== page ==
“Investor protection is our principal reason for being, and I have been honored to work with an incredibly dedicated and talented group of professionals who take this vital mission seriously,” he said.

SIFMA CEO Kenneth Bentsen Jr. said Ketchum was at the forefront of every major milestone in the evolution of the U.S. securities markets over the last 40 years. “He has made his mark in ensuring a robust, efficient and pro-investor marketplace, and we wish him all the best in his retirement,” Bentsen said.

Finra Chief Says This About Broker-Dealer Fiduciary Rules

Richard Ketchum, Finra update profiles Finra Chairman Richard Ketchum’s position on the topic of broker-dealer guidelines and respective fiduciary standards.

Below extract is courtesy of FA Magazine

Calling a fiduciary rule for broker-dealers a “must,” Financial Industry Regulatory Authority Chairman and CEO Richard Ketchum laid out model guidelines Wednesday.

Ketchum said the standard is needed because too many brokers are pushing complex financial products on investors without appropriate fee and risk disclosures.

The regulator said a more stringent customer-focused standard for brokers other than suitability is also advisable because some firms continue to approach conflict management on a haphazardly and some fail to adequately discuss potentially higher fees involved in IRAs to permit a customer to make a fully informed decision.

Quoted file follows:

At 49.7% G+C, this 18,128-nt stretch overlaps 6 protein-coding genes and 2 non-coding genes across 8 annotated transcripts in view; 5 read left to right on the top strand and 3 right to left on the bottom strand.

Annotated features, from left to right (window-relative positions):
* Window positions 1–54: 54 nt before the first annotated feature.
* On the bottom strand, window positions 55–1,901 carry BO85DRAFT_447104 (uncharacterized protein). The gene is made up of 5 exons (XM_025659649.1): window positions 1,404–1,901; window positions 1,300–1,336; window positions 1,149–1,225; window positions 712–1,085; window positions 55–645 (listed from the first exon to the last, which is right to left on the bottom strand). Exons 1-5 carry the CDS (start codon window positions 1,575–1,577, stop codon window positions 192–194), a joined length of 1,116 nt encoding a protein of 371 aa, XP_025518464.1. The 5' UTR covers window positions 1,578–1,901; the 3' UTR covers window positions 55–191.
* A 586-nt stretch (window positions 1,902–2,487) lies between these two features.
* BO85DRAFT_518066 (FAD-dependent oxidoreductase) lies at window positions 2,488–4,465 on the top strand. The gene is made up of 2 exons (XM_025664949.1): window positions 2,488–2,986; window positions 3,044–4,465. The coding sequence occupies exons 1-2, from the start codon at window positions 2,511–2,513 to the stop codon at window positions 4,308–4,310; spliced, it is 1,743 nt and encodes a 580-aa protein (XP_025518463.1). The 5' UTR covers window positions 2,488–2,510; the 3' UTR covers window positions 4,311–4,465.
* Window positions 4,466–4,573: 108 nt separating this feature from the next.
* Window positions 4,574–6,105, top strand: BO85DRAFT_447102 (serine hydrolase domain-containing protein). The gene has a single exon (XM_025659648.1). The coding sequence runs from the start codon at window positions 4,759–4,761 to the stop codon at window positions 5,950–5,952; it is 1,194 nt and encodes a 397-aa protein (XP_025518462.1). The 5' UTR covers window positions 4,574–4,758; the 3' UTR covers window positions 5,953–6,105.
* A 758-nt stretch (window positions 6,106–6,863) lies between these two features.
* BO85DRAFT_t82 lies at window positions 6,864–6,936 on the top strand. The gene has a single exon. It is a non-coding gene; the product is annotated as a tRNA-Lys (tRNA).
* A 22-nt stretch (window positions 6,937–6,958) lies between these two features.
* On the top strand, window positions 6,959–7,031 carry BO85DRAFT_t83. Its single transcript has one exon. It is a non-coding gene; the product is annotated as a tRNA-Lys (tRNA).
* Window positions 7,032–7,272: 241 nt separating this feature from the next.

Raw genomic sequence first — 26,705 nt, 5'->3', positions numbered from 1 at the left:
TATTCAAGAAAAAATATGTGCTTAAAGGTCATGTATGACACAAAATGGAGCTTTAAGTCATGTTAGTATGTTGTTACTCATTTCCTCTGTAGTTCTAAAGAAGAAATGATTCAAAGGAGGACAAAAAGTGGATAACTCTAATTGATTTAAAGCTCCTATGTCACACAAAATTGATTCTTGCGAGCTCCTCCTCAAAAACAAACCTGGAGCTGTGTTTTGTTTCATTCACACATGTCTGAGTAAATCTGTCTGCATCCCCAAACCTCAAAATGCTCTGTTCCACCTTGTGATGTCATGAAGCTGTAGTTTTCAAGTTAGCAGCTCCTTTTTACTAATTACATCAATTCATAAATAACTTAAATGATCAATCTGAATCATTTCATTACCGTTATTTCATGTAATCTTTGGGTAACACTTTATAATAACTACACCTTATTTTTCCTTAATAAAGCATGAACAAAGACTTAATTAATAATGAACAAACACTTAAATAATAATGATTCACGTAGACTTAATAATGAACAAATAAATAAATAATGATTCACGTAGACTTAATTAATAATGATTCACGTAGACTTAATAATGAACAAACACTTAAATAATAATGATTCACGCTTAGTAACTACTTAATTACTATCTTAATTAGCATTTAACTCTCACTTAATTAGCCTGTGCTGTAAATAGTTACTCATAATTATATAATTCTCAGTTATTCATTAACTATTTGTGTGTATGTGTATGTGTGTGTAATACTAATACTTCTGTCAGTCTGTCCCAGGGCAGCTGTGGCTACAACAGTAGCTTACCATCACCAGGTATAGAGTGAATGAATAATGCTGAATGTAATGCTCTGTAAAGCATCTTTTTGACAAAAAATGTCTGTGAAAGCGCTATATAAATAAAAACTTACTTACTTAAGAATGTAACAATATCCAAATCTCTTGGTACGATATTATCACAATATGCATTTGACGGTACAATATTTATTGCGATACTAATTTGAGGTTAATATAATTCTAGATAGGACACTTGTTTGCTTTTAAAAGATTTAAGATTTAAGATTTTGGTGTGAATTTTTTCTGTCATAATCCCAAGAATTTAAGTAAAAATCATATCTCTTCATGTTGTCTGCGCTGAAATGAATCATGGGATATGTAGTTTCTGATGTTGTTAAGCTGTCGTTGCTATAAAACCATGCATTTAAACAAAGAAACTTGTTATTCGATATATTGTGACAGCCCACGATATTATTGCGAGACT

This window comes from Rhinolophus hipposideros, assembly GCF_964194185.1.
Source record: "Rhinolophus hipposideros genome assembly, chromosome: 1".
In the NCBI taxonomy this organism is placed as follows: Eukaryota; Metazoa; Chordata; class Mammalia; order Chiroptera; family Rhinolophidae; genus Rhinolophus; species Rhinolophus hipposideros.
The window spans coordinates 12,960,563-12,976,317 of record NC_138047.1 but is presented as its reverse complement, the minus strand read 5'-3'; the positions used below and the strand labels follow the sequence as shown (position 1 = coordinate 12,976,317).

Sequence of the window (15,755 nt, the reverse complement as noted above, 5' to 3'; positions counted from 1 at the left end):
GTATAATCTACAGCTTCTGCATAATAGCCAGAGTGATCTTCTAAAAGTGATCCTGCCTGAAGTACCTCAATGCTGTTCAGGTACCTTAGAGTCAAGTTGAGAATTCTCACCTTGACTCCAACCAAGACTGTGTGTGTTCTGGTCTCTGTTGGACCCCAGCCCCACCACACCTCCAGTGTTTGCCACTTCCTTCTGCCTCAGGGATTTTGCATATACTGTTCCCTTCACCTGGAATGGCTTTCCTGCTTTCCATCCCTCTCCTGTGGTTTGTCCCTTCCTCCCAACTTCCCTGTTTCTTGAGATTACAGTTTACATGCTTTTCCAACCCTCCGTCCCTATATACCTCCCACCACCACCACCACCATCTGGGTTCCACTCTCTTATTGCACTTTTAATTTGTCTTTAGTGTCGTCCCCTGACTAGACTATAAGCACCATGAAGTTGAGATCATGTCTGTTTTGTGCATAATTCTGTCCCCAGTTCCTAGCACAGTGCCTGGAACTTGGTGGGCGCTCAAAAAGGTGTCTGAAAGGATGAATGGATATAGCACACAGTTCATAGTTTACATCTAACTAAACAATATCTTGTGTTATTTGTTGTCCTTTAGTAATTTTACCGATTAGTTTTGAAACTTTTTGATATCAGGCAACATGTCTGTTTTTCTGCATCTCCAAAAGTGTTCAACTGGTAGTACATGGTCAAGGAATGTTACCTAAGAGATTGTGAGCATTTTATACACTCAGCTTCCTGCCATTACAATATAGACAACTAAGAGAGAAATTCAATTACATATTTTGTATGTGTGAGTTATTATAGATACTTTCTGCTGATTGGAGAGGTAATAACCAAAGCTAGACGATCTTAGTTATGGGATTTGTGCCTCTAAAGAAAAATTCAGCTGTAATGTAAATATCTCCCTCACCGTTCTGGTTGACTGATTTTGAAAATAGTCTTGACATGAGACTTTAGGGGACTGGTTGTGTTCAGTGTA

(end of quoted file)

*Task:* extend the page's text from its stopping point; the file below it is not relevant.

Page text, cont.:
He said the standard should be based on three essential tenets: active identification and management of firms’ conflicts; dramatically improved disclosure of risks associated with the product and product-related fees, firm and third party incentives; and more effective management of the compensation incentives to registered persons.

“The best interest standard should make clear that customer interests come first and that any remaining conflicts must be knowingly consented to by the customer,” said Ketchum.

To protect retail investors from conflicts of interest, the Finra CEO said the rules should require brokers to have an ongoing process to identify conflicts which could be costly to investors and develop written supervisory procedures to address how those conflicts would be eliminated or managed.

Also key to an effective fiduciary standard would be enhanced disclosures through an annual Form ADV-like document annually providing clear, plain English descriptions of conflicts, and all product and administrative fees, said Ketchum.